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We all know loss. It doesn’t matter our occupation or career, relationship status, spiritual orientation, race or ethnicity, socioeconomic status, or other ways that help identify us. We all know what it’s like to lose someone or something, and we all know the grief that ensues. 

Counselors — be they school counselors, clinical mental health counselors, addiction counselors — have been trained to help us make sense of these hard experiences, and help us either learn or rediscover skills that assist in our moving our lives in a healthy and balanced direction. These are all indicators of our shared human experience. And it can be really hard to effectively support others when we aren’t appropriately taking care of ourselves. What’s uniquely impactful is how much all of us can empathize with this. 

My motivation for this research project was driven by my curiosity about and past experiences as a school counselor. I’m particularly sensitive to people’s experiences with loss and grief, and how counselors — in all settings — serve people who are grieving their losses. School counselors are frequently called on to respond to school crises. When someone from the school community dies — no matter the cause of death — the loss naturally affects that community. In this case, these losses were the deaths of three awesome high school students, which can be particularly painful for their families, friends, classmates, and school community. Given these school counselors’ unique experience of having to respond to three deaths of graduating seniors in one year, it created a unique opportunity to learn how they personally and professionally made sense of the experience, how they responded to the needs of their community, and what they learned in the process.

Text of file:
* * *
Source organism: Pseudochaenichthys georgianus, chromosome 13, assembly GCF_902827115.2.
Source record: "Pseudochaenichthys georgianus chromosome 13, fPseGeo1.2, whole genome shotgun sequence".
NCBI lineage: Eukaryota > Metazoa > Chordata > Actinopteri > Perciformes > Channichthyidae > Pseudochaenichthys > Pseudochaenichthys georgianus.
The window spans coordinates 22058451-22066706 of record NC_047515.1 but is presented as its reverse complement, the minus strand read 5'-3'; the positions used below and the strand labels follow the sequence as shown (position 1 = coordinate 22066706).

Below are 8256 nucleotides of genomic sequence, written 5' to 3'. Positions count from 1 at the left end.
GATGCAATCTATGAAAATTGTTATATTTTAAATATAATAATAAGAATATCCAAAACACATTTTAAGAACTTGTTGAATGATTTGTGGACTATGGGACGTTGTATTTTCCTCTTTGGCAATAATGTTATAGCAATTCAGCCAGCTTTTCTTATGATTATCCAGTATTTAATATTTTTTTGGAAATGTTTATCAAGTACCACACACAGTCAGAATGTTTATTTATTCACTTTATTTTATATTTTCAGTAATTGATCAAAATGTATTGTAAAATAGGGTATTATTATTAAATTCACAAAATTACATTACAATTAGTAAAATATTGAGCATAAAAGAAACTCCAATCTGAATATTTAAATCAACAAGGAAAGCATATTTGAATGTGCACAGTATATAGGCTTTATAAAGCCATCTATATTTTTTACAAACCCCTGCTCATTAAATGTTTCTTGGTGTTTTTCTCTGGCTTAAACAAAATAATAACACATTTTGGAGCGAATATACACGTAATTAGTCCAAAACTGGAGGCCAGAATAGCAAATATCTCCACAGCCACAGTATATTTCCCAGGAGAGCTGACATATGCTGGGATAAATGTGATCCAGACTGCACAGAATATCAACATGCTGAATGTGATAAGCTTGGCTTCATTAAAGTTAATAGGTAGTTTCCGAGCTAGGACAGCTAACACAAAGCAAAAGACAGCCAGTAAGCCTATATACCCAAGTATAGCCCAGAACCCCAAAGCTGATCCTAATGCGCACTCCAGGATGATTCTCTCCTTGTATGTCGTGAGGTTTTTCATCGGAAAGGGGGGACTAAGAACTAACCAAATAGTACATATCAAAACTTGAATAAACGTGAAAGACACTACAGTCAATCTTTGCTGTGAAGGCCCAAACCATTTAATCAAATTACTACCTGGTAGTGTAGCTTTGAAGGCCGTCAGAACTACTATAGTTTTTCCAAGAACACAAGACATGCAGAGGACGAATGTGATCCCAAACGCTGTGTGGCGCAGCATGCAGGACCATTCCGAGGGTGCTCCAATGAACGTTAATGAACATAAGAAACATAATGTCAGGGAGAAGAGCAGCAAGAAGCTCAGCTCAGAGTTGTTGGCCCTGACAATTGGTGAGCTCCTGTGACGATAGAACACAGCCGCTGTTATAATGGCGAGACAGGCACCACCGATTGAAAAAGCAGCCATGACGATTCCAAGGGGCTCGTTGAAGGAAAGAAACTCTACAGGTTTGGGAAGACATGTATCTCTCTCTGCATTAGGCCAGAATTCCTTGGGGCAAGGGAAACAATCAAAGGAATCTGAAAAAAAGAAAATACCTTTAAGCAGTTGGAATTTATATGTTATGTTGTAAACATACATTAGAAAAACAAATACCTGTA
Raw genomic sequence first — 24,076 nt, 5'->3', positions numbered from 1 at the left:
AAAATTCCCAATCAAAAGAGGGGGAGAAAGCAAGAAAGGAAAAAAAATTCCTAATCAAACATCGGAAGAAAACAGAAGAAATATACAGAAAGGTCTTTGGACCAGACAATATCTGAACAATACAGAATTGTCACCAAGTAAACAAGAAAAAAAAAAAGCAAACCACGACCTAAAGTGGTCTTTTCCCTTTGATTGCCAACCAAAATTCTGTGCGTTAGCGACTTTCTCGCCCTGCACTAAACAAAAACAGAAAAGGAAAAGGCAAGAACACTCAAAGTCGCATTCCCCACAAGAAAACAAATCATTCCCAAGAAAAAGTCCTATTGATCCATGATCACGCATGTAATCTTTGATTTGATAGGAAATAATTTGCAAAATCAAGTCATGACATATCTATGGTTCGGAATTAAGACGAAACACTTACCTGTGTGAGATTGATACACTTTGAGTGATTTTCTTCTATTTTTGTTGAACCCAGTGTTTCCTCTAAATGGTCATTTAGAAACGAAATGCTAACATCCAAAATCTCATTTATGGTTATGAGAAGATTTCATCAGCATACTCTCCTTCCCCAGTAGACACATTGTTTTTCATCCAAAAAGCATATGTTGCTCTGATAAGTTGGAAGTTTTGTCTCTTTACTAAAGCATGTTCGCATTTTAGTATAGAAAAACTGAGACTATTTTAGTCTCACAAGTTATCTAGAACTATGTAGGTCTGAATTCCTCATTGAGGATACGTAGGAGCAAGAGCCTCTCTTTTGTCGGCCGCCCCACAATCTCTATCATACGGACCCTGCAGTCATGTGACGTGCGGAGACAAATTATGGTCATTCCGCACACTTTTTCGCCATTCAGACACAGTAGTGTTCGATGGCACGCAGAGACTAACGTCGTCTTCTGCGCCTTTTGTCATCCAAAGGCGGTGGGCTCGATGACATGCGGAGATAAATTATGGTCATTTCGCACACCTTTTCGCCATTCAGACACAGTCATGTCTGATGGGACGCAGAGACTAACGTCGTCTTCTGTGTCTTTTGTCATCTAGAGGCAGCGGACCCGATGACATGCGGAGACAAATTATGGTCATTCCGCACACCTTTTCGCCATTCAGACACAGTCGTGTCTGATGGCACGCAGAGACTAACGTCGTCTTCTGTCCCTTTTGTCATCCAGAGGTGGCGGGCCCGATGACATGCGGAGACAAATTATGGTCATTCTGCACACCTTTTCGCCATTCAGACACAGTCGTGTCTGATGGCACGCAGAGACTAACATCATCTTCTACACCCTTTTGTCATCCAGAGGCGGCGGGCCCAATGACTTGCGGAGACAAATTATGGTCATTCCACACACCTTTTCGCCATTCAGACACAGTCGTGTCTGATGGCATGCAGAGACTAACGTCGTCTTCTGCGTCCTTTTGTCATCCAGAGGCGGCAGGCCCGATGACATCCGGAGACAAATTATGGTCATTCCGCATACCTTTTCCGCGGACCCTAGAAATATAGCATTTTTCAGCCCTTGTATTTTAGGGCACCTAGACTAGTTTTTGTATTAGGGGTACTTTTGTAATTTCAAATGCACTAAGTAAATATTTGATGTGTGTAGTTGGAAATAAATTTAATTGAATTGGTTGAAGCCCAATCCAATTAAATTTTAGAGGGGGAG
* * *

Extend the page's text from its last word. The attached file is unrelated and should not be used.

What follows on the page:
Narrative inquiry is a research tradition that suggests we make meaning in our lives through stories. These stories become part of our larger life narratives. That is, most of our experiences don’t happen in a vacuum. For example, one specific story in my life is about becoming a father. My fatherhood, which has a particular meaning for me, is part of my larger life narrative as a husband, professor, Black man, community member, etc. When we have victories, challenges, losses, and inspirations, we communicate them via stories that ultimately become a part of who we are. These critical incidents are embedded in our hearts and minds. When we share them with others, they are typically communicated in stories.